Skip to: [ search ] [ menus ] [ content ] Select style [ Aqua ] [ Citrus ] [ Fire ] [ Orange ] [ show/hide more content ]

Zero-day flaw in Java puts Windows users at (even more) risk

Two researchers reported today that a vulnerability in Java technology could be used by attackers to compromise computers running Windows, if a Web page with malicious code is visited.

Tavis Ormandy, a Google engineer, provided details on the Full Disclosure email list, and Ruben Santamarta, an engineer at Wintercore, wrote about the vulnerability on his company blog site.

According to Ormandy:

“Since Java 6 Update 10, Sun has distributed an NPAPI plugin and ActiveX control called “Java Deployment Toolkit” to provide developers with a simpler method of distributing their applications to end users. This toolkit is installed by default with the JRE and marked safe for scripting.”

“The toolkit provides only minimal validation of the URL parameter, allowing us to pass arbitrary parameters to the javaws [Java Web Start] utility, which provides enough functionality via command line arguments to allow this error to be exploited,” Ormandy wrote. “The simplicity with which this error can be discovered has convinced me that releasing this document is in the best interest of everyone except the vendor.”

“All versions since Java SE 6 update 10 for Microsoft Windows are believed to be affected by this vulnerability. Disabling the java plugin is not sufficient to prevent exploitation, as the toolkit is installed independently.”

“I believe non-Windows installations are unaffected.”

“Sun has been informed about this vulnerability, however, they informed me they do not consider this vulnerability to be of high enough priority to break their quarterly patch cycle.”

“For various reasons, I explained that I did did not agree, and intended to publish advice to temporarily disable the affected control until a solution is available.”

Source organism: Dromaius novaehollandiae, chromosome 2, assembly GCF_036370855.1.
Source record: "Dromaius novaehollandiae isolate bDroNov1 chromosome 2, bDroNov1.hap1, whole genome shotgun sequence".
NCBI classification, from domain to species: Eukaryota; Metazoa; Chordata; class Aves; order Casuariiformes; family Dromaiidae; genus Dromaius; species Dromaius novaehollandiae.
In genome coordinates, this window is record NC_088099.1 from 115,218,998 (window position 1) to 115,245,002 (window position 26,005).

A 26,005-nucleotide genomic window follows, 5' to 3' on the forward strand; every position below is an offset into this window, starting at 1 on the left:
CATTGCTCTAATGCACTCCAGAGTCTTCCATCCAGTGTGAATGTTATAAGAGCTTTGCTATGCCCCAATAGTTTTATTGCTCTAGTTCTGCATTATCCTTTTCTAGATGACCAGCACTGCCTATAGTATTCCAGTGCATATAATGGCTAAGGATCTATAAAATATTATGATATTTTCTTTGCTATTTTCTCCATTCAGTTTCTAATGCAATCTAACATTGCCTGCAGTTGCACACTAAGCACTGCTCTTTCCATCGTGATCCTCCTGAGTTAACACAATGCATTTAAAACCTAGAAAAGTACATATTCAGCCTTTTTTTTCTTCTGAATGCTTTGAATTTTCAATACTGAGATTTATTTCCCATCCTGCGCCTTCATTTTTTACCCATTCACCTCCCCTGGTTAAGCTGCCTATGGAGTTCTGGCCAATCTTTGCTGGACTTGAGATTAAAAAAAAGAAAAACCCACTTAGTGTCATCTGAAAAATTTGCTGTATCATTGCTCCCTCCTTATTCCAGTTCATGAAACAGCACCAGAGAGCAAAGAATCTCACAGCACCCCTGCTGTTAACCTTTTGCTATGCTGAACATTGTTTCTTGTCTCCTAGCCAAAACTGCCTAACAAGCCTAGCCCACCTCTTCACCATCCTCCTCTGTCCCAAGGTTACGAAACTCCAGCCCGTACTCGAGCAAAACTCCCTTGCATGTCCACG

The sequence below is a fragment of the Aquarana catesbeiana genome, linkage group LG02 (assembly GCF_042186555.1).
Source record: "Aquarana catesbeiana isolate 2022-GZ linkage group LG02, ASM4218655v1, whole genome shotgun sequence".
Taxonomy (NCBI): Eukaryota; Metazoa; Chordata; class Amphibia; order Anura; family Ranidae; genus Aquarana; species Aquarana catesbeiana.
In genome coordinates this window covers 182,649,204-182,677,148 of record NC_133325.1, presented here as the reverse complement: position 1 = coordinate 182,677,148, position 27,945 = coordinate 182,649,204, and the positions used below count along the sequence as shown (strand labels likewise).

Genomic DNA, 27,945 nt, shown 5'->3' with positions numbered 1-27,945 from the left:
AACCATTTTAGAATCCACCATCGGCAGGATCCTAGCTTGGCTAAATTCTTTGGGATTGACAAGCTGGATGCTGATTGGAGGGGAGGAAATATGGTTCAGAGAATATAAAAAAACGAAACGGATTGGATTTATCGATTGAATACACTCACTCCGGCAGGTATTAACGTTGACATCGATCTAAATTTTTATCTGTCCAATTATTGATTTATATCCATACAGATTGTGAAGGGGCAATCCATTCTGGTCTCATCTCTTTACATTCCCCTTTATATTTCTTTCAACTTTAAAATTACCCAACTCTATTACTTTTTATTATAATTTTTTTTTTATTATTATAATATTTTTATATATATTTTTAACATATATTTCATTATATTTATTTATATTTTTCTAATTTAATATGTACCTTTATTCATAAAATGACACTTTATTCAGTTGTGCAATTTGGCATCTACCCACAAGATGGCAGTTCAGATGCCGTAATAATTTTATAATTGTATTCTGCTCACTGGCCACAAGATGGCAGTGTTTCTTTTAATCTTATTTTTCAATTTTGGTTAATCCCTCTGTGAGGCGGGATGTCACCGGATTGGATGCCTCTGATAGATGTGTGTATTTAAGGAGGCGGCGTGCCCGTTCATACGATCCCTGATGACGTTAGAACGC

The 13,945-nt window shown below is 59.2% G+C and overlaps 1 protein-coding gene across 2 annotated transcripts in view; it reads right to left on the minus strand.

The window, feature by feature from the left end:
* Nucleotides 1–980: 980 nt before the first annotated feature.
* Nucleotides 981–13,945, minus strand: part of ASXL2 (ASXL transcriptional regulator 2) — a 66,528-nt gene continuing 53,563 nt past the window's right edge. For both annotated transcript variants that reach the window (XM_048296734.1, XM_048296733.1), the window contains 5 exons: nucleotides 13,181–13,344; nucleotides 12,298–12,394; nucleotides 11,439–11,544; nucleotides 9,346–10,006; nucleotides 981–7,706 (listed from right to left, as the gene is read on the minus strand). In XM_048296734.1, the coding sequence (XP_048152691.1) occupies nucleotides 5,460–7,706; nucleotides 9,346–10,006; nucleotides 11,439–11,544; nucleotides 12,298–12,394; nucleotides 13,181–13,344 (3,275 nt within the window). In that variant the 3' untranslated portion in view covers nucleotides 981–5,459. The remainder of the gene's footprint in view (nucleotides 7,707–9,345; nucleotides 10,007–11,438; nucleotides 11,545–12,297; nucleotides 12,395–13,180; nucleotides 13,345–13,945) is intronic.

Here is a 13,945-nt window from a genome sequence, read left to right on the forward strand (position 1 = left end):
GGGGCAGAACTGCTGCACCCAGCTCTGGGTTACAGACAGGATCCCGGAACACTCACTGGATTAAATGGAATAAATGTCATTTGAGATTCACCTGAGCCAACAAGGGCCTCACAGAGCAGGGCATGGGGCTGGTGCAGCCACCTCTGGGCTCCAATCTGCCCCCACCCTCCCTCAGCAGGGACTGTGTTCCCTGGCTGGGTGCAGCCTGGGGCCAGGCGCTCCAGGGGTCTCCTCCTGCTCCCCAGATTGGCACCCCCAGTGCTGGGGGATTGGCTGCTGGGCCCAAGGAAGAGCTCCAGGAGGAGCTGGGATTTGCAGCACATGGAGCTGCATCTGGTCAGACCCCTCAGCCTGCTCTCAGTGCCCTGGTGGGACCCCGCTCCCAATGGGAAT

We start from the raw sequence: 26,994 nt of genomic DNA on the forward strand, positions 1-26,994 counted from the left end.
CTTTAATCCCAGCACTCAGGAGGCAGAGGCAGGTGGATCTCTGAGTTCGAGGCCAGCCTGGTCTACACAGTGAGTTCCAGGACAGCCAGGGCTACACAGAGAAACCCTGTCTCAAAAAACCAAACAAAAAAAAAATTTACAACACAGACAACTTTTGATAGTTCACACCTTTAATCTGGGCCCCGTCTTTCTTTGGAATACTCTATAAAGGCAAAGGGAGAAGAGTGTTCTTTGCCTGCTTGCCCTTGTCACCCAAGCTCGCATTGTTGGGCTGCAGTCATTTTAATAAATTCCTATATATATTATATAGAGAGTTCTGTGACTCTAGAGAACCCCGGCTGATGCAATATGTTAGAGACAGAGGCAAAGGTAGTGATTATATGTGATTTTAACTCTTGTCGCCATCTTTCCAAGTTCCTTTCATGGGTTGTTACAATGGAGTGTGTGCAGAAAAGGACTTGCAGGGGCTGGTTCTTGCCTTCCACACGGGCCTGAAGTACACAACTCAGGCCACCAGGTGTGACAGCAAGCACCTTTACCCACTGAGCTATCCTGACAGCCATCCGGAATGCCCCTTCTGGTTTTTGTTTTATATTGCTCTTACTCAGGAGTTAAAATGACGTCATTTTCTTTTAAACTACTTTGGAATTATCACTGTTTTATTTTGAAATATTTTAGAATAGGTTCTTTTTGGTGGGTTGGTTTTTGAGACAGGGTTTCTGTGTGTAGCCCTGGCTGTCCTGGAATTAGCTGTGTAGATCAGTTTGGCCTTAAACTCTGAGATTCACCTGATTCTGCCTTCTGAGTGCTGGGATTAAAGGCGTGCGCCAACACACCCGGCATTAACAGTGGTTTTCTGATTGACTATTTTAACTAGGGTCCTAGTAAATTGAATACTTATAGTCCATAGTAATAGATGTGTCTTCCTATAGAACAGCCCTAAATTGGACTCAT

Ormandy offers workarounds to mitigate the problem.

Representatives at Oracle, which recently acquired Sun Microsystems, did not respond to a phone call and emails seeking comment late today.

Who said the Code War was over? :-)

-Bill at

Cheshire Cat Photo™ – “Your Guide to California’s Wonderland™”

You can view higher-resolution photos (*generally* 7-30 megabytes, compressed) at the Cheshire Cat Photo™ Pro Gallery on Shutterfly™, where you can also order prints and gifts decorated with the photos of your choice from the gallery. Apparel and other gifts decorated with some of our most popular photos can be ordered from the Cheshire Cat Photo™ Store on CafePress®. Both Shutterfly™ and CafePress® ship to most international locations worldwide! Framed prints and prints on canvas can be ordered from our galleries on imagekind® and redbubble®. All four locations are accessible from here. Be a “Facebook Fan” of Cheshire Cat Photo here! If you don’t see what you want or would like to receive an email when new photos are up on the site, send us an email at

©2010 William F. Hackett. All Rights Reserved.

No Comments to “Zero-day flaw in Java puts Windows users at (even more) risk”

  (RSS feed for these comments)

You must be logged in to post a comment.

InspectorWordpress has prevented 52153 attacks.
Get Adobe Flash player